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|Willoughby invades Cleveland
Written by Robbin
(10/23/2012 8:47 a.m.)
Willoughby’s confession in Chapter 44 is a wealth of information. Actually too much information for one post so for everyone’s sake I will defer his lies, excuses and infinite ability to shift blame to lessen his own guilt till future messages (I hope!). Willoughby confirms many suspicions for Elinor (and readers) but in my humble opinion his demeanor is not right. It ought to contrite but I do not feel it. He is aggressive. He physically prevents Elinor from leaving the room:
Elinor, starting back with a look of horror at the sight of him, obeyed the first impulse of her heart in turning instantly to quit the room, and her hand was already on the lock, when its action was suspended by his hastily advancing, and saying, in a voice rather of command than supplication – (44)
He demands Elinor take a seat and hear him out. At this point she has asked him to be quick twice but he sits across from her “in an attitude of deep meditation, and seemed not to hear” (44) her second request. My point is he is trying to control their meeting without regard for Elinor’s request. It is not surprising because ought not to be at Cleveland:
"Mr. Willoughby, you ought to feel, and I certainly do -- that after what has passed -- your coming here in this manner, and forcing yourself upon my notice, requires a very particular excuse. What is it, that you mean by it?" (44)
Sir John told Willoughby the Palmers had left Cleveland. I have to wonder if he would have made his dash to Cleveland had he known Col Brandon was also a guest. I doubt it. I think believing Elinor and Marianne were alone is why he decided to make the trip. Young women without a male guardian are his specialty. In Bath Eliza was only attended by a girl her own age, Sophia is an orphan with a rocky relationship with her guardians and Marianne has only a mother and sisters. Sir John certainly is no obstacle. Fortunately for Willoughby, Elinor is too curious to turn him away.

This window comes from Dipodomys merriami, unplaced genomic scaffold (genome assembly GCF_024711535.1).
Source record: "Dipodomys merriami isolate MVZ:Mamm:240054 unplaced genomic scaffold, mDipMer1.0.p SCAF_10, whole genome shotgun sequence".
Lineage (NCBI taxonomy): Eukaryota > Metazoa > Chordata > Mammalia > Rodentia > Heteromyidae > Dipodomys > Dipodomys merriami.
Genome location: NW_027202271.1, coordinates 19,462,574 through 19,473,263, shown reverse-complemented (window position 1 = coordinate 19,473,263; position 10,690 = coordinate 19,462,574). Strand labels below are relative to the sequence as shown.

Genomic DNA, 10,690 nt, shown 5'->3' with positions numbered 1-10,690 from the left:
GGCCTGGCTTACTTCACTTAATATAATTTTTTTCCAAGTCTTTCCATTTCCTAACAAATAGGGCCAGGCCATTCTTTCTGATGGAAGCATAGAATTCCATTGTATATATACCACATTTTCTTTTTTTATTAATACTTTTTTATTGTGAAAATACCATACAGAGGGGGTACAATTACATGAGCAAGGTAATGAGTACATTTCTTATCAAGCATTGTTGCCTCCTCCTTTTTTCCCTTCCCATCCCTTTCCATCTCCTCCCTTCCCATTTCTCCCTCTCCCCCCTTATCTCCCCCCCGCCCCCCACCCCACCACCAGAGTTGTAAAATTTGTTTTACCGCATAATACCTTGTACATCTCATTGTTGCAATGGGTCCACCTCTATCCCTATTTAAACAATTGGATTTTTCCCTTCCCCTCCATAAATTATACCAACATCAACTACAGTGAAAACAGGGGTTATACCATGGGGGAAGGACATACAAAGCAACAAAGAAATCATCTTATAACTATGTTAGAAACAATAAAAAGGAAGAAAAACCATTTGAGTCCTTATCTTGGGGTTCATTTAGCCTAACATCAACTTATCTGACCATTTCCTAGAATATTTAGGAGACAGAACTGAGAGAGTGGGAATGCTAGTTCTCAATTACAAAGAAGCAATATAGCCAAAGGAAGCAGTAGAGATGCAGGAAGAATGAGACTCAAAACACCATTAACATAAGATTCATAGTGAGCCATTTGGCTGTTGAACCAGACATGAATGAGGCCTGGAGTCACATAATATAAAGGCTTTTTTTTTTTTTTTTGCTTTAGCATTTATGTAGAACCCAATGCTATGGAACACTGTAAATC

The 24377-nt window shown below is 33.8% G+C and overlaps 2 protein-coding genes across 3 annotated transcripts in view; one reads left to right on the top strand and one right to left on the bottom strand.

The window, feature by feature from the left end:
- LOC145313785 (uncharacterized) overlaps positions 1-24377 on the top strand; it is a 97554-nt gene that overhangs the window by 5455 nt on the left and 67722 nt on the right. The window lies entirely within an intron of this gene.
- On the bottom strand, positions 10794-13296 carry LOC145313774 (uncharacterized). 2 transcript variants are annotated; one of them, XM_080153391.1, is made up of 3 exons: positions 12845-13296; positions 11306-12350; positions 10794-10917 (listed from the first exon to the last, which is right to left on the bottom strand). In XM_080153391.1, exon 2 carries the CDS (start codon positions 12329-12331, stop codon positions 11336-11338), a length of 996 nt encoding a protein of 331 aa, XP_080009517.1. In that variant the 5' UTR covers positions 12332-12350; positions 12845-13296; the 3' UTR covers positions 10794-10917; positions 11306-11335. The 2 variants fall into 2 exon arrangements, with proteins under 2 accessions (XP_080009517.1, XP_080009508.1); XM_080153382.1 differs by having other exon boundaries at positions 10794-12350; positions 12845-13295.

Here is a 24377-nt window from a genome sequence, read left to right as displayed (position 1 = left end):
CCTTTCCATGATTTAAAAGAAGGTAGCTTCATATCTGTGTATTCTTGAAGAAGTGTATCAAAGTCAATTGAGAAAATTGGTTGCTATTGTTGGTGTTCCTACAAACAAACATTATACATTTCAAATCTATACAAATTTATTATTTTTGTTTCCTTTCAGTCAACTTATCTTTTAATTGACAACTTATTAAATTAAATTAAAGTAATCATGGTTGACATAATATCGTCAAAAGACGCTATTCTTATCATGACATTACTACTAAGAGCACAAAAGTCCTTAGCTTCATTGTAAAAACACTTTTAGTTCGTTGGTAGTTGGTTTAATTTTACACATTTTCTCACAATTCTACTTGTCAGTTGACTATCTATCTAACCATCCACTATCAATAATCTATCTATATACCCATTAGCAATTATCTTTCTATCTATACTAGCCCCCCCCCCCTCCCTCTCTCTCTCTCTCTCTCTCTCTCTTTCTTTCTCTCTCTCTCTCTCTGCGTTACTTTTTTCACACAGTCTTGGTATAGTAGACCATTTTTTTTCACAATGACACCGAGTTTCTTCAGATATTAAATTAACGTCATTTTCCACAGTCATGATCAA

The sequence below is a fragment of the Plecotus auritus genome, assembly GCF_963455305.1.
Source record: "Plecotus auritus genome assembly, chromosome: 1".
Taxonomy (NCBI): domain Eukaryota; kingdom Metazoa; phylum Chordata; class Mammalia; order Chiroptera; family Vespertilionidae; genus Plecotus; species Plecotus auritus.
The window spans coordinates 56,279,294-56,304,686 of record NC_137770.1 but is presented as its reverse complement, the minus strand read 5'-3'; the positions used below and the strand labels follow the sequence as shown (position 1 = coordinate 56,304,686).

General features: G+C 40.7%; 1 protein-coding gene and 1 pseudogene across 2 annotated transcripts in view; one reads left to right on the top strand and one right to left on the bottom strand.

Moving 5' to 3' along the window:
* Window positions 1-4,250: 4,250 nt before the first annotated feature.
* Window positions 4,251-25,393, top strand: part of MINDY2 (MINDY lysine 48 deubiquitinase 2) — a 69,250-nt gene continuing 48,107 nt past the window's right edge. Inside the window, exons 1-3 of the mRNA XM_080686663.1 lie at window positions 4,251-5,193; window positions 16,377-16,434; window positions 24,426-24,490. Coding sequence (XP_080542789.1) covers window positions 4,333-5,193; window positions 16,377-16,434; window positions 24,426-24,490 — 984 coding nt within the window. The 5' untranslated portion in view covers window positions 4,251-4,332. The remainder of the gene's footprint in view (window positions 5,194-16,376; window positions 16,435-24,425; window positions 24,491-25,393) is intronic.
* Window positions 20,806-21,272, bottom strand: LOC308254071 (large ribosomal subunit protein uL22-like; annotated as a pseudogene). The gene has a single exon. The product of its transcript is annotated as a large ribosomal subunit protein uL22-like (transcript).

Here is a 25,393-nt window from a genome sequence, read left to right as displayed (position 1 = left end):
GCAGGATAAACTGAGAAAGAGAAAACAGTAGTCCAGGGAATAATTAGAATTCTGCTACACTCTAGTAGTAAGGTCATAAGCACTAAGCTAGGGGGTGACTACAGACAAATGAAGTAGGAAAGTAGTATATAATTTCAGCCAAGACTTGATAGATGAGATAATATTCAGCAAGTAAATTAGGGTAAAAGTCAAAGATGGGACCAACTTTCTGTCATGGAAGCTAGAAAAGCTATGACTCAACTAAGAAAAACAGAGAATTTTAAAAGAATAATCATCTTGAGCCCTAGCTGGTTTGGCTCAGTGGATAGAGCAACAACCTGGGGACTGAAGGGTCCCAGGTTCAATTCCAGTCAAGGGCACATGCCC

Why is Willoughby’s behavior towards Elinor so aggressive? Is it that he thinks regardless of what he has done she owes him a hearing? I do not like the fact he felt comfortable forcing himself on Elinor’s notice. His stopping her from leaving the room is beyond excuse. What would have happened if she had still wished to leave? I am not at all convinced he would have let her leave. In my opinion he is absolutely in the wrong for visiting Cleveland in the first place. He is not a friend of the Palmers and he is not a friend of the Barton Dashwoods. He knew he would not be welcome yet the opportunity, it appears, had to be taken. If the Palmer’s return his access and opportunity to work on Elinor will vanish. I cannot envision Mr. Palmer letting him through the front door as I am sure Willoughby is aware. I think Willoughby knows just how wrong this visit is but felt entitled to crash Cleveland and force Elinor to hear his side of the story.
So, what do you think of Willoughby’s decision to visit Cleveland and his aggressive stance with Elinor? (;D)
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